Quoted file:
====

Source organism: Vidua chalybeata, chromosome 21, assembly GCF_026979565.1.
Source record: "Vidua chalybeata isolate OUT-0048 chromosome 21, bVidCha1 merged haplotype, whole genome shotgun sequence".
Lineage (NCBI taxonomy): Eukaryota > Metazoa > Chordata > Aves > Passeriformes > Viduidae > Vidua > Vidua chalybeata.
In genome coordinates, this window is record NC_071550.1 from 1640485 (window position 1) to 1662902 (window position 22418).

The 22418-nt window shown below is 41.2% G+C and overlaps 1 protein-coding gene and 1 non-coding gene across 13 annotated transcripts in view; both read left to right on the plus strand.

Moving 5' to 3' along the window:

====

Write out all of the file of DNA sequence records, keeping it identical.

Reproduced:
Source organism: Vidua chalybeata, chromosome 21, assembly GCF_026979565.1.
Source record: "Vidua chalybeata isolate OUT-0048 chromosome 21, bVidCha1 merged haplotype, whole genome shotgun sequence".
Lineage (NCBI taxonomy): Eukaryota > Metazoa > Chordata > Aves > Passeriformes > Viduidae > Vidua > Vidua chalybeata.
In genome coordinates, this window is record NC_071550.1 from 1640485 (window position 1) to 1662902 (window position 22418).

The 22418-nt window shown below is 41.2% G+C and overlaps 1 protein-coding gene and 1 non-coding gene across 13 annotated transcripts in view; both read left to right on the plus strand.

Moving 5' to 3' along the window: